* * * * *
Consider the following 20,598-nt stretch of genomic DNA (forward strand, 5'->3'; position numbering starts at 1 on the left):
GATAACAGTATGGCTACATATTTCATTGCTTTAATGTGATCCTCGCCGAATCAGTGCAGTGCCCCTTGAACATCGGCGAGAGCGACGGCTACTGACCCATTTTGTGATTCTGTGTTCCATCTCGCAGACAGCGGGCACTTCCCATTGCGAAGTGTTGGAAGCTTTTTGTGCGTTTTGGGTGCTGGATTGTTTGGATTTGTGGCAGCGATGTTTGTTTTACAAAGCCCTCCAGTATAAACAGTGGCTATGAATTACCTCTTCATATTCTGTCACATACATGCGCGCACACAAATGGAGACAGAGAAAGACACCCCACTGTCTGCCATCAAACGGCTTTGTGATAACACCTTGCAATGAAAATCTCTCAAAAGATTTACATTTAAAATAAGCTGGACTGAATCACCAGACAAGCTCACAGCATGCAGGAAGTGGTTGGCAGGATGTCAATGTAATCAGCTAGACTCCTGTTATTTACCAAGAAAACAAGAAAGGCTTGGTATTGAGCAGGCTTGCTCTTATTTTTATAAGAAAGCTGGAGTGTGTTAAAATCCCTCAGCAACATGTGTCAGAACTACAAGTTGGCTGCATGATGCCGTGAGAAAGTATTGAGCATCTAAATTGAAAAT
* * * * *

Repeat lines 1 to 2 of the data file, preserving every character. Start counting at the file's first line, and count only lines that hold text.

Consider the following 20,598-nt stretch of genomic DNA (forward strand, 5'->3'; position numbering starts at 1 on the left):
GATAACAGTATGGCTACATATTTCATTGCTTTAATGTGATCCTCGCCGAATCAGTGCAGTGCCCCTTGAACATCGGCGAGAGCGACGGCTACTGACCCATTTTGTGATTCTGTGTTCCATCTCGCAGACAGCGGGCACTTCCCATTGCGAAGTGTTGGAAGCTTTTTGTGCGTTTTGGGTGCTGGATTGTTTGGATTTGTGGCAGCGATGTTTGTTTTACAAAGCCCTCCAGTATAAACAGTGGCTATGAATTACCTCTTCATATTCTGTCACATACATGCGCGCACACAAATGGAGACAGAGAAAGACACCCCACTGTCTGCCATCAAACGGCTTTGTGATAACACCTTGCAATGAAAATCTCTCAAAAGATTTACATTTAAAATAAGCTGGACTGAATCACCAGACAAGCTCACAGCATGCAGGAAGTGGTTGGCAGGATGTCAATGTAATCAGCTAGACTCCTGTTATTTACCAAGAAAACAAGAAAGGCTTGGTATTGAGCAGGCTTGCTCTTATTTTTATAAGAAAGCTGGAGTGTGTTAAAATCCCTCAGCAACATGTGTCAGAACTACAAGTTGGCTGCATGATGCCGTGAGAAAGTATTGAGCATCTAAATTGAAAAT